A fossil’s species and age provide important clues as to what past environments may have looked like, and how they have changed. In Australia there are many sites where we do not have sufficient fossil data to understand what the past environment was like. University of Canberra researchers are trying to rectify this by looking for microfossils, such as minuscule pollen, fungi and algae, in these locations instead.
Microfossils cannot be seen with the naked eye, and so automatic scanning electron microscopy at Microscopy Australia’s Australian National University facility was used to image the samples, including anything that may be a microfossil in the process. The researchers are seeking public help to search through these images and identify the ones that contain microfossils to help speed up the process. These microfossils will provide the key to documenting the age and environmental conditions at a range of new locations.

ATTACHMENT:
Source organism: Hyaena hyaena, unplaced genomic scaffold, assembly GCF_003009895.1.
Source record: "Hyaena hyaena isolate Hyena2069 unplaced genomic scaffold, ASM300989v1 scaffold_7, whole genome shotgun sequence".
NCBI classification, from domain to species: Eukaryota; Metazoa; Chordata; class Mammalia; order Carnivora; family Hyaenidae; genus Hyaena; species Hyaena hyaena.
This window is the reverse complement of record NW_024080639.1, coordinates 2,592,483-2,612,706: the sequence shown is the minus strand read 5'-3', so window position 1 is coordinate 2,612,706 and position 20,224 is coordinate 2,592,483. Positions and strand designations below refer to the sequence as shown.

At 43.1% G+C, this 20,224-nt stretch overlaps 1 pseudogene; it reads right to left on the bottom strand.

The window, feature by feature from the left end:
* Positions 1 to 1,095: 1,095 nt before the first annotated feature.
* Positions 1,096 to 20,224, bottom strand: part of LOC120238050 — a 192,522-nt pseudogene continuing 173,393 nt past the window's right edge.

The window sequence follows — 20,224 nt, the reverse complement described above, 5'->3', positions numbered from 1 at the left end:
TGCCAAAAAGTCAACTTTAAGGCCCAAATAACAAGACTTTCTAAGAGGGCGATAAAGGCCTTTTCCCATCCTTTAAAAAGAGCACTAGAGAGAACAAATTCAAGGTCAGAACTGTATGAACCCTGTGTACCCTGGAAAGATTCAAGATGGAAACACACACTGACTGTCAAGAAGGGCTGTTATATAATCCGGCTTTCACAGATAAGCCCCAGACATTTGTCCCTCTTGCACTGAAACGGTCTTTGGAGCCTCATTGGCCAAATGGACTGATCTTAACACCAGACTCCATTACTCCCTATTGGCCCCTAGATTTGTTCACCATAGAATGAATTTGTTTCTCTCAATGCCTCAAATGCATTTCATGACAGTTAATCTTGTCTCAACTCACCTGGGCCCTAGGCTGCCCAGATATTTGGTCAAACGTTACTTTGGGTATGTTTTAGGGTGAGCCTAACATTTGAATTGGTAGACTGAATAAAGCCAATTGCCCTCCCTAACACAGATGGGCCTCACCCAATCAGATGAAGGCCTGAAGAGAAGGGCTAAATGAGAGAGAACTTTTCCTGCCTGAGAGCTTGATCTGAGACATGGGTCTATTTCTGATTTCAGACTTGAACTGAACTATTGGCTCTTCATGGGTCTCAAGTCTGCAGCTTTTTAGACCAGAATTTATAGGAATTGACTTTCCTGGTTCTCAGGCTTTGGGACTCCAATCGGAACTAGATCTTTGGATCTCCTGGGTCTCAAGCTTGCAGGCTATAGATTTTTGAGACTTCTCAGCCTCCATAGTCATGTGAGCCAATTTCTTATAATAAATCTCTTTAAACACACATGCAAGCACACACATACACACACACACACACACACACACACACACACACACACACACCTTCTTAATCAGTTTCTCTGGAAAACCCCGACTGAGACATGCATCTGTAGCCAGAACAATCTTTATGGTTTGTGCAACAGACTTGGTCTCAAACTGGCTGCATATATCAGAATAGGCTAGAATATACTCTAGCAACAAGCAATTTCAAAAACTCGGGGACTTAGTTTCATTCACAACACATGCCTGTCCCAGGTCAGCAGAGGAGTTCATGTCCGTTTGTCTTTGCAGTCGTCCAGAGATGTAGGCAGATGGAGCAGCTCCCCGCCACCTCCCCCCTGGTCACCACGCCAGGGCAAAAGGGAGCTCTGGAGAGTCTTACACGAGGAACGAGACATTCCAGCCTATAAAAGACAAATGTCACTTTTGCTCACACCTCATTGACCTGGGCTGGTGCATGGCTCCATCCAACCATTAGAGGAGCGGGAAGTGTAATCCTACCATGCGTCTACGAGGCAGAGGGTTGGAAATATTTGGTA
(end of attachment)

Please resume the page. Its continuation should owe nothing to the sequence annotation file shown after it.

Fellow NCRIS facility, the Atlas of Living Australia, is hosting the citizen science project using their crowdsourcing tool DigiVol which was developed in collaboration with the Australian Museum.